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Wednesday, November 24, 2010

Time for Reflection in Business

In HBR: Need for time for reflection in business.  I agree, it is just not done enough, especially as the need to get things done continues to expand.  " ... The most disruptive, unforeseen, and just plain awesome breakthroughs, that reimagine, reinvent, and reconceive a product, a company, a market, an industry, or perhaps even an entire economy rarely come from the single-minded pursuit of the busier and busier busywork of "business." Rather, in the outperformers that I've spent time with and studied, breakthroughs demand (loosely) systematic, structured periods for reflection — to ruminate on, synthesize, and integrate fragments of questions, answers, and thoughts about what's not good enough, what's just plain awful, and how it could be made radically better ... "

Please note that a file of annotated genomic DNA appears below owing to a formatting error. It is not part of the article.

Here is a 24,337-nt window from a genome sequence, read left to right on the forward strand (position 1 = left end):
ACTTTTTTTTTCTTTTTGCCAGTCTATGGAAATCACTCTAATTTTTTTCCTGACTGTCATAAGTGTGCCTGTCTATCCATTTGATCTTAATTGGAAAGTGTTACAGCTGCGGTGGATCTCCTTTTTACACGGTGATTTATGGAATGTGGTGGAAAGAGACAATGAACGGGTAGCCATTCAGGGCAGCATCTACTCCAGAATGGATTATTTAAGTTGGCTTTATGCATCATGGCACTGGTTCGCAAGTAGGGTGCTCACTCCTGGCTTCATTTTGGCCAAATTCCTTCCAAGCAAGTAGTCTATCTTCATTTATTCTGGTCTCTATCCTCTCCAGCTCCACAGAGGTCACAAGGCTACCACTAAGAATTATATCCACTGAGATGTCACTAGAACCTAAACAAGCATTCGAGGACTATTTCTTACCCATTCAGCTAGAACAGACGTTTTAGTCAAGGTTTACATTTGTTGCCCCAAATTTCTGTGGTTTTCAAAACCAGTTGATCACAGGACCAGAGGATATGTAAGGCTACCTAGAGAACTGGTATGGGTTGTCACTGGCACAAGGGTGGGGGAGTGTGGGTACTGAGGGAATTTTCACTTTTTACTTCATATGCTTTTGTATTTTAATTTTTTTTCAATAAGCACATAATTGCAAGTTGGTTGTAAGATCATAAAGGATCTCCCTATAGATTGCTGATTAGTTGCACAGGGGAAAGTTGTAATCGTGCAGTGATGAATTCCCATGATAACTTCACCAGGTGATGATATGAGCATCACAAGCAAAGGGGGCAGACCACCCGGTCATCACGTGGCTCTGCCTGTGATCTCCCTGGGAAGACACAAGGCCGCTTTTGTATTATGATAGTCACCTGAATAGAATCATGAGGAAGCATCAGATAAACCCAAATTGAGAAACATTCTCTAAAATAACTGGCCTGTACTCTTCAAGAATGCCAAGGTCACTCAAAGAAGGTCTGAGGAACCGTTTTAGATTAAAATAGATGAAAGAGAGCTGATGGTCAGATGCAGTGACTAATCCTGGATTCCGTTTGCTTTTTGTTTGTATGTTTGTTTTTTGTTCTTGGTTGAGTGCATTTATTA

1 comment:

Mark Montgomery said...

This is among the least known and most valuable bits of advice I've seen coming from HBR-- or anywhere else. In my own life, every significant value I delivered was made possible in large part by deep reflection, often spiritual after absorbing large amounts of quality information for considerable periods of time. Our business culture -- particularly mature orgs, look externally for ways to react, which while necessary, quite often leads to poor decisions. Back in my consulting days some of the smarter clients recognized they were too busy and otherwise not well matched to do engage similarly personally, but listened to others who did. Invariably they find it too difficult to compensate fairly, however, and so the benefits were almost always temp. I suppose in part this is evolution working in mysterious ways, however frustrating at times. .02-MM